ImpactAlpha, April 14 — Community development financial institutions and minority depository institutions played a crucial role in channeling COVID-relief funding to small businesses in low-income, rural and communities of color, where big banks and traditional lenders have little presence.
This week, the U.S. Treasury came through with more than $1.7 billion in grants to more than 600 CDFIs via the Equitable Recovery Program, the largest grant program to date of the Treasury’s CDFI Fund.
Build back better
The CDFI Fund’s Jodie Harris said the grants will “increase availability of financing and capital for small businesses, promote affordable housing, and improve accessibility to loans that help families make ends meet — all of which were compromised by the pandemic.”
Among the recipients are Anchorage, Alaska-based Cook Inlet Lending Center, which pivoted from home-mortgage lending to small-business lending during the pandemic, and Little Rock-based Southern Bancorp, which processed federal Covid-relief loans as small as $2,000.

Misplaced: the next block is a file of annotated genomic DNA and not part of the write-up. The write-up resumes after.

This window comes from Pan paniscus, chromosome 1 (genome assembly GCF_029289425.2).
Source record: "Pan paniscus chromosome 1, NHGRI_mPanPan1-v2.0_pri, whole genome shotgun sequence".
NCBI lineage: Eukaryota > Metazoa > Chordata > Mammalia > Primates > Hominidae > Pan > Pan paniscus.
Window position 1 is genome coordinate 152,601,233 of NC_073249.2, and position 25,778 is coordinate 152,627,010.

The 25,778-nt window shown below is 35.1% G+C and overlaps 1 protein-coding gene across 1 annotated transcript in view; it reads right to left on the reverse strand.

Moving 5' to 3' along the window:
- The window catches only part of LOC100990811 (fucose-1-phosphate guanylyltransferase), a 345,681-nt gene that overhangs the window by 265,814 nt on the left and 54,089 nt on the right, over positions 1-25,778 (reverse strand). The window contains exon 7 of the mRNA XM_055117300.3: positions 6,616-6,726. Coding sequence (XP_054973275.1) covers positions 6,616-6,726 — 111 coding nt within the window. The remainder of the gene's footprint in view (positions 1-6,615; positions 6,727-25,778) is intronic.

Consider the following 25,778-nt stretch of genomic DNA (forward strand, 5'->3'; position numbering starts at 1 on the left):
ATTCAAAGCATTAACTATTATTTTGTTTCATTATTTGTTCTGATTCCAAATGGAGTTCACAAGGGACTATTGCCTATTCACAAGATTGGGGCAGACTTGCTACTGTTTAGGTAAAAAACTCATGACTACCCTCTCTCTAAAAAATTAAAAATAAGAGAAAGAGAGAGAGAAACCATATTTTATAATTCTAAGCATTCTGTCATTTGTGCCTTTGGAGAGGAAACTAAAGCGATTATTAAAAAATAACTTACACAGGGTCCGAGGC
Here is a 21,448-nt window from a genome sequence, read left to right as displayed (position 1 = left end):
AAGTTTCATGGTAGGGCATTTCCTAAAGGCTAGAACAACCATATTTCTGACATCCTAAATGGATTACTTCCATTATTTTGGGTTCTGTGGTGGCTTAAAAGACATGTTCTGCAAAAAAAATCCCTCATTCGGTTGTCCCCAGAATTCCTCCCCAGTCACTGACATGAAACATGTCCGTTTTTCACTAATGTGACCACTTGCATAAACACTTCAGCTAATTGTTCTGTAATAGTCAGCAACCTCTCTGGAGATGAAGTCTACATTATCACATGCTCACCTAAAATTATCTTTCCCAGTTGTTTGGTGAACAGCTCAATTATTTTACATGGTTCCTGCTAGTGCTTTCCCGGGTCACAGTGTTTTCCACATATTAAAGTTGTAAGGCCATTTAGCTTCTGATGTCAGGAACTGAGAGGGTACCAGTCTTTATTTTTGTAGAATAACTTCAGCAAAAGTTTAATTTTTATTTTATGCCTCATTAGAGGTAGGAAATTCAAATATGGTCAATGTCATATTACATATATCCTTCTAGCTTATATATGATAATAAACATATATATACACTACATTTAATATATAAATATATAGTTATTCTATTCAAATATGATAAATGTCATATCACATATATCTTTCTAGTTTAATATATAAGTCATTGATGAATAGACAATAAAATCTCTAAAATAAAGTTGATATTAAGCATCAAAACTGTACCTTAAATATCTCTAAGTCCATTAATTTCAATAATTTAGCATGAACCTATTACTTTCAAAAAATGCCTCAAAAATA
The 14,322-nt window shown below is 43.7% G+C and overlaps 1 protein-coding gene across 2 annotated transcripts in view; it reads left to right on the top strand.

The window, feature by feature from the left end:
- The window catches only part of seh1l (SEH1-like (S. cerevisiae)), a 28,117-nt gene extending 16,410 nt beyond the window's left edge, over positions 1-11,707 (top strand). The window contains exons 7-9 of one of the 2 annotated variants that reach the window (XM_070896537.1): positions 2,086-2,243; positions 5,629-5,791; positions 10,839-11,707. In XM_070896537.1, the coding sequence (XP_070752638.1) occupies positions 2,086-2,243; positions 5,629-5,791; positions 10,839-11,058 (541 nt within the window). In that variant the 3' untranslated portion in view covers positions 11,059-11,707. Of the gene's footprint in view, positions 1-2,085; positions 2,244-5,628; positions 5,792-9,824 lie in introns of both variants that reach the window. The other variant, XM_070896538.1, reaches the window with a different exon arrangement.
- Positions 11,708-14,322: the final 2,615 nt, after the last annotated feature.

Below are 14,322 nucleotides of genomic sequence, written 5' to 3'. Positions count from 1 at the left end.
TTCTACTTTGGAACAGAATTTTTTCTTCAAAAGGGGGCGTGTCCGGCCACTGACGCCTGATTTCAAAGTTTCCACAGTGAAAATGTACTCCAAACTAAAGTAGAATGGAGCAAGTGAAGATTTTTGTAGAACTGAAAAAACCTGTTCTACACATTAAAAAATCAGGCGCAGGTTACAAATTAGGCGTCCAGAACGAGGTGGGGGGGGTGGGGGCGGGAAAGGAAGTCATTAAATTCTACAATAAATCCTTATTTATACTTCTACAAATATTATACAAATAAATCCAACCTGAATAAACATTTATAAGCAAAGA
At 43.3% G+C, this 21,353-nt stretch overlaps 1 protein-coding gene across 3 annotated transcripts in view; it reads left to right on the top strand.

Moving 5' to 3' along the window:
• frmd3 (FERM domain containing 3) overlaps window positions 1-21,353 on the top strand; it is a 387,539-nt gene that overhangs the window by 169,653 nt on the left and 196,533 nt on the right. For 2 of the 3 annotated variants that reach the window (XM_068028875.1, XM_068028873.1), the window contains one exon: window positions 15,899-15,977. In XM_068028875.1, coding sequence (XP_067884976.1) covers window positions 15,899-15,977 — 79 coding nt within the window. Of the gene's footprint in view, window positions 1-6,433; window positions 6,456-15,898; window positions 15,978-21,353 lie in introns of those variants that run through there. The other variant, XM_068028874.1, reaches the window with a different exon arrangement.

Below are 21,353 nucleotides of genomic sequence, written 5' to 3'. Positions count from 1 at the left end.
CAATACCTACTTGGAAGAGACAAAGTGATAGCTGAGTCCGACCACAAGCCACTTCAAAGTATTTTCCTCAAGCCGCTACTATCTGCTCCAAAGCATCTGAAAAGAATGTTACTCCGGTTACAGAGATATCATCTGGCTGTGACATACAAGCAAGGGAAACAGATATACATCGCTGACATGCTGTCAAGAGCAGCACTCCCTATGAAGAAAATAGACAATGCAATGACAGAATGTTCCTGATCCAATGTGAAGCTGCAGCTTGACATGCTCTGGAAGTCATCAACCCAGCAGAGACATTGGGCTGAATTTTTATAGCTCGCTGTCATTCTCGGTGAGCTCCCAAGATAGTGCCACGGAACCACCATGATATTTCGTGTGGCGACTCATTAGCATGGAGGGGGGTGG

Last year, 162 CDFIs and MDIs, mainly from Mississippi, Louisiana, North Carolina, California and Texas, received nearly $8.3 billion under the Emergency Capital Investment Program to boost small-business lending.
“Small businesses in historically underinvested communities continue to face significant challenges accessing adequate capital,” the U.S. Impact Investing Alliance wrote, calling on government “to prioritize consistent levels of funding and bold policy solutions to support the CDFI and MDI industry and the communities they serve.”